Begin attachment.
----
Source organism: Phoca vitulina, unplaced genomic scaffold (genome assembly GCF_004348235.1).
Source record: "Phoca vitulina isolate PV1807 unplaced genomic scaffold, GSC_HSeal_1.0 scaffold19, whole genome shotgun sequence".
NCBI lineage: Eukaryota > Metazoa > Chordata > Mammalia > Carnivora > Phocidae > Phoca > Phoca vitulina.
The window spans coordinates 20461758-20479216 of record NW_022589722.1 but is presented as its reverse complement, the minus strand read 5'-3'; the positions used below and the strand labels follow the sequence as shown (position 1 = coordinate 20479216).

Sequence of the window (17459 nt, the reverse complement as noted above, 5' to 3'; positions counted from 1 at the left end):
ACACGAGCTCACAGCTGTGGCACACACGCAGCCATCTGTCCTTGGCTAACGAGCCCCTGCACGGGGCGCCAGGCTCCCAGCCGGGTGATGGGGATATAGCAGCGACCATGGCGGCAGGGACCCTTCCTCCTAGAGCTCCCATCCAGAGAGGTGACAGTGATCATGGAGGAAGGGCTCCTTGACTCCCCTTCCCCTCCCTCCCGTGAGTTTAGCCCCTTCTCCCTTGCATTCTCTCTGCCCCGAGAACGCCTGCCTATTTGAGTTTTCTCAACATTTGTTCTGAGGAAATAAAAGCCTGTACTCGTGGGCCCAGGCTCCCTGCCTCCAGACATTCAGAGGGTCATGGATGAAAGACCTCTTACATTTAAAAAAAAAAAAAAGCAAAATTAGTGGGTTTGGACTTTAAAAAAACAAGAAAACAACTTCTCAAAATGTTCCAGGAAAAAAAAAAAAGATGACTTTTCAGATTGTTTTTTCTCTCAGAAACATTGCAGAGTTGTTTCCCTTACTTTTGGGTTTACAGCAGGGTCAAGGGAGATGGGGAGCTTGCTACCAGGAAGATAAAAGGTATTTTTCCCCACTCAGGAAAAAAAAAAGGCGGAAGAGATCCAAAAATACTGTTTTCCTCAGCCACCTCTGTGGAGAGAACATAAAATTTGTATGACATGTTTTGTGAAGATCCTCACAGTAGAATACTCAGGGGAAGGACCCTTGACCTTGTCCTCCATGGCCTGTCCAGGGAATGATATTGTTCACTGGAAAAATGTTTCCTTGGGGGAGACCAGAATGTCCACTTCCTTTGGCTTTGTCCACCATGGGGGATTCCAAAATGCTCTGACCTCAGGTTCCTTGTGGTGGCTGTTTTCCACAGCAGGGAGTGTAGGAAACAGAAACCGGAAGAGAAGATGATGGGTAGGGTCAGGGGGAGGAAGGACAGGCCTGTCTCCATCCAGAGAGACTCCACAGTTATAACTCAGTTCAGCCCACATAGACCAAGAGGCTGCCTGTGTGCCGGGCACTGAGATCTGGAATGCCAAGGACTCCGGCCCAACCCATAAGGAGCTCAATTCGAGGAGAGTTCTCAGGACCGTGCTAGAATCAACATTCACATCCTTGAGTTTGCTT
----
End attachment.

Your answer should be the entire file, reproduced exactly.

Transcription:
Source organism: Phoca vitulina, unplaced genomic scaffold (genome assembly GCF_004348235.1).
Source record: "Phoca vitulina isolate PV1807 unplaced genomic scaffold, GSC_HSeal_1.0 scaffold19, whole genome shotgun sequence".
NCBI lineage: Eukaryota > Metazoa > Chordata > Mammalia > Carnivora > Phocidae > Phoca > Phoca vitulina.
The window spans coordinates 20461758-20479216 of record NW_022589722.1 but is presented as its reverse complement, the minus strand read 5'-3'; the positions used below and the strand labels follow the sequence as shown (position 1 = coordinate 20479216).

Sequence of the window (17459 nt, the reverse complement as noted above, 5' to 3'; positions counted from 1 at the left end):
ACACGAGCTCACAGCTGTGGCACACACGCAGCCATCTGTCCTTGGCTAACGAGCCCCTGCACGGGGCGCCAGGCTCCCAGCCGGGTGATGGGGATATAGCAGCGACCATGGCGGCAGGGACCCTTCCTCCTAGAGCTCCCATCCAGAGAGGTGACAGTGATCATGGAGGAAGGGCTCCTTGACTCCCCTTCCCCTCCCTCCCGTGAGTTTAGCCCCTTCTCCCTTGCATTCTCTCTGCCCCGAGAACGCCTGCCTATTTGAGTTTTCTCAACATTTGTTCTGAGGAAATAAAAGCCTGTACTCGTGGGCCCAGGCTCCCTGCCTCCAGACATTCAGAGGGTCATGGATGAAAGACCTCTTACATTTAAAAAAAAAAAAAAGCAAAATTAGTGGGTTTGGACTTTAAAAAAACAAGAAAACAACTTCTCAAAATGTTCCAGGAAAAAAAAAAAAGATGACTTTTCAGATTGTTTTTTCTCTCAGAAACATTGCAGAGTTGTTTCCCTTACTTTTGGGTTTACAGCAGGGTCAAGGGAGATGGGGAGCTTGCTACCAGGAAGATAAAAGGTATTTTTCCCCACTCAGGAAAAAAAAAAGGCGGAAGAGATCCAAAAATACTGTTTTCCTCAGCCACCTCTGTGGAGAGAACATAAAATTTGTATGACATGTTTTGTGAAGATCCTCACAGTAGAATACTCAGGGGAAGGACCCTTGACCTTGTCCTCCATGGCCTGTCCAGGGAATGATATTGTTCACTGGAAAAATGTTTCCTTGGGGGAGACCAGAATGTCCACTTCCTTTGGCTTTGTCCACCATGGGGGATTCCAAAATGCTCTGACCTCAGGTTCCTTGTGGTGGCTGTTTTCCACAGCAGGGAGTGTAGGAAACAGAAACCGGAAGAGAAGATGATGGGTAGGGTCAGGGGGAGGAAGGACAGGCCTGTCTCCATCCAGAGAGACTCCACAGTTATAACTCAGTTCAGCCCACATAGACCAAGAGGCTGCCTGTGTGCCGGGCACTGAGATCTGGAATGCCAAGGACTCCGGCCCAACCCATAAGGAGCTCAATTCGAGGAGAGTTCTCAGGACCGTGCTAGAATCAACATTCACATCCTTGAGTTTGCTT